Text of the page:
When the Nifty Gateway drop came around, Beeple had twenty works for sale that came with physical counterparts. It had been Beeple’s intention to have an unboxing session with each collector who bought work from the sale. But when the drop came around, Kang realized that a group, or possibly an individual, that goes by the name “The Fund,” had used multiple accounts to buy up almost all of the works. Kang felt upset that The Fund had gone against Beeple’s artistic vision for the unboxing sessions. When it came time to bid on the MF Collection, Kang took the last bid for $380,000 to the final price of almost $800,000 in part as a way to make up for that disappointment.
Kang also says he wanted to help be a part of a movement to validate NFTs as legitimate artistic work. “It was an historic moment,” Kang says, “This has so much sentimental value to me because it could really symbolize the start to our future.” In other words, the opening of a wider horizon for collectors of digital art.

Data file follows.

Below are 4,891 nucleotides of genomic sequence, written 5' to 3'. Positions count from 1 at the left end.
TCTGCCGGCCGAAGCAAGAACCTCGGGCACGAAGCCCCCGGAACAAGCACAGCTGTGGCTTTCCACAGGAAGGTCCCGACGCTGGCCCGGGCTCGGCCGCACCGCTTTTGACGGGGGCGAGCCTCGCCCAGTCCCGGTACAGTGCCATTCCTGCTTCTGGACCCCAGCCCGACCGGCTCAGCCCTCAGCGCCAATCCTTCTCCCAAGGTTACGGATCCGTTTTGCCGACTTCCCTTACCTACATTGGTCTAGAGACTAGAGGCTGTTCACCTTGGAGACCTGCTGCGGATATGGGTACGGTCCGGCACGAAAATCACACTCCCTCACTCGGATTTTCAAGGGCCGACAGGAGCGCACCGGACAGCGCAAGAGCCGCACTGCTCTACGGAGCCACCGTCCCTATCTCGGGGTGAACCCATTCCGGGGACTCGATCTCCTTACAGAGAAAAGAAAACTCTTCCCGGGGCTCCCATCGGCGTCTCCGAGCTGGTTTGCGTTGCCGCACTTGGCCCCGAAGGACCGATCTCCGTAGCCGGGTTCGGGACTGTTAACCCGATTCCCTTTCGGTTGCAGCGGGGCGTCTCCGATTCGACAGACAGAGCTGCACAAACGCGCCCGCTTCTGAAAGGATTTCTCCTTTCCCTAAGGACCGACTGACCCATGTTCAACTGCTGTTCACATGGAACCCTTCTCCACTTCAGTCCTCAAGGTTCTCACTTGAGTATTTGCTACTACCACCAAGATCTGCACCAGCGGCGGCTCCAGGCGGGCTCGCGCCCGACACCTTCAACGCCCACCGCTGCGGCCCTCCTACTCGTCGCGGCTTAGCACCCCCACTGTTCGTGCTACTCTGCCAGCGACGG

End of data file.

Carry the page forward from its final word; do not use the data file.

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Kang has been embedded in the crypto world since 2016. He believes that the recent explosion of the NFT market is the vehicle that will usher in crypto’s influence and create more people like him.
“Crypto and blockchain is more than just a stock; the underlying application is a paradigm shift. Anyone can have an opportunity to participate in a global market,” Kang said. “I have been waiting for so long for the breakthrough, for this to really impact the world beyond just cryptocurrency. Digital art is the perfect medium to communicate the underlying implications of blockchain on self-sovereignty.” NFTs demonstrate how blockchain technology can offer decentralized forms of authority: secure ownership without a gallery or foundation.